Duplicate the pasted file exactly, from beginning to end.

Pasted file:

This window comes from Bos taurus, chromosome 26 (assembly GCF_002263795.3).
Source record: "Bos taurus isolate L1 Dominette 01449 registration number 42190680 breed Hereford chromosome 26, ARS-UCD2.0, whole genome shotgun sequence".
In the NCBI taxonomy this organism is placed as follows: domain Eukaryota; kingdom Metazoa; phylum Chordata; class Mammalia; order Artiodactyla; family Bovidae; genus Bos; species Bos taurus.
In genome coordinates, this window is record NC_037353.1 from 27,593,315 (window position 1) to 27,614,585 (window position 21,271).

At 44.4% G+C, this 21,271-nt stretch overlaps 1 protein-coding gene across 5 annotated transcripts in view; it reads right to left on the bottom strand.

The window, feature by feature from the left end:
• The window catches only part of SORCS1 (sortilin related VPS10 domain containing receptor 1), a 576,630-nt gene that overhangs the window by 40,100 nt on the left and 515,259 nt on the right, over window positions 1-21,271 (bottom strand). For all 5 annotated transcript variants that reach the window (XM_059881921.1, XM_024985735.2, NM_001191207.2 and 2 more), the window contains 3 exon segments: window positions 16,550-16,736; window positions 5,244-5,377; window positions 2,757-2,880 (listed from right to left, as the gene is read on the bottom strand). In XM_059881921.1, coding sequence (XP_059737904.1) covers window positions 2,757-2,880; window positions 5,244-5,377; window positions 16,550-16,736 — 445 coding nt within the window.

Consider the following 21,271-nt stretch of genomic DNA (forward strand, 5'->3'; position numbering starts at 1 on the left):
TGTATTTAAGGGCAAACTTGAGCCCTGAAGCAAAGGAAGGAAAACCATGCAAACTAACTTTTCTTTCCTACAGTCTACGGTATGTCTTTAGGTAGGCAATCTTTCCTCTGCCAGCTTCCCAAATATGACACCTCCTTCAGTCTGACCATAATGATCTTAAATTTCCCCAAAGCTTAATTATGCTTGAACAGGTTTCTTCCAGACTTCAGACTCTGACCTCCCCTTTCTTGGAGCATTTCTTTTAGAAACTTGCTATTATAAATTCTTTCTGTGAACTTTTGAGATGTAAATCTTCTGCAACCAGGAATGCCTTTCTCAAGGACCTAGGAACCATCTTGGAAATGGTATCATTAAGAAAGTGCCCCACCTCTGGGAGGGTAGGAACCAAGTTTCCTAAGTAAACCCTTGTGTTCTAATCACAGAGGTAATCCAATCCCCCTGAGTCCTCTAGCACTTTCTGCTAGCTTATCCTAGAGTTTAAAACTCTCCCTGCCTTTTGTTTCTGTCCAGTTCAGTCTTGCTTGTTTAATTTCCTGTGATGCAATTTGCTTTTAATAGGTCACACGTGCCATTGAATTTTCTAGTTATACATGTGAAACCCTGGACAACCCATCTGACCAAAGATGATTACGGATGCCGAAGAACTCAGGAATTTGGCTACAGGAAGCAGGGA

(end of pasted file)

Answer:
This window comes from Bos taurus, chromosome 26 (assembly GCF_002263795.3).
Source record: "Bos taurus isolate L1 Dominette 01449 registration number 42190680 breed Hereford chromosome 26, ARS-UCD2.0, whole genome shotgun sequence".
In the NCBI taxonomy this organism is placed as follows: domain Eukaryota; kingdom Metazoa; phylum Chordata; class Mammalia; order Artiodactyla; family Bovidae; genus Bos; species Bos taurus.
In genome coordinates, this window is record NC_037353.1 from 27,593,315 (window position 1) to 27,614,585 (window position 21,271).

At 44.4% G+C, this 21,271-nt stretch overlaps 1 protein-coding gene across 5 annotated transcripts in view; it reads right to left on the bottom strand.

The window, feature by feature from the left end:
• The window catches only part of SORCS1 (sortilin related VPS10 domain containing receptor 1), a 576,630-nt gene that overhangs the window by 40,100 nt on the left and 515,259 nt on the right, over window positions 1-21,271 (bottom strand). For all 5 annotated transcript variants that reach the window (XM_059881921.1, XM_024985735.2, NM_001191207.2 and 2 more), the window contains 3 exon segments: window positions 16,550-16,736; window positions 5,244-5,377; window positions 2,757-2,880 (listed from right to left, as the gene is read on the bottom strand). In XM_059881921.1, coding sequence (XP_059737904.1) covers window positions 2,757-2,880; window positions 5,244-5,377; window positions 16,550-16,736 — 445 coding nt within the window.

Consider the following 21,271-nt stretch of genomic DNA (forward strand, 5'->3'; position numbering starts at 1 on the left):
TGTATTTAAGGGCAAACTTGAGCCCTGAAGCAAAGGAAGGAAAACCATGCAAACTAACTTTTCTTTCCTACAGTCTACGGTATGTCTTTAGGTAGGCAATCTTTCCTCTGCCAGCTTCCCAAATATGACACCTCCTTCAGTCTGACCATAATGATCTTAAATTTCCCCAAAGCTTAATTATGCTTGAACAGGTTTCTTCCAGACTTCAGACTCTGACCTCCCCTTTCTTGGAGCATTTCTTTTAGAAACTTGCTATTATAAATTCTTTCTGTGAACTTTTGAGATGTAAATCTTCTGCAACCAGGAATGCCTTTCTCAAGGACCTAGGAACCATCTTGGAAATGGTATCATTAAGAAAGTGCCCCACCTCTGGGAGGGTAGGAACCAAGTTTCCTAAGTAAACCCTTGTGTTCTAATCACAGAGGTAATCCAATCCCCCTGAGTCCTCTAGCACTTTCTGCTAGCTTATCCTAGAGTTTAAAACTCTCCCTGCCTTTTGTTTCTGTCCAGTTCAGTCTTGCTTGTTTAATTTCCTGTGATGCAATTTGCTTTTAATAGGTCACACGTGCCATTGAATTTTCTAGTTATACATGTGAAACCCTGGACAACCCATCTGACCAAAGATGATTACGGATGCCGAAGAACTCAGGAATTTGGCTACAGGAAGCAGGGA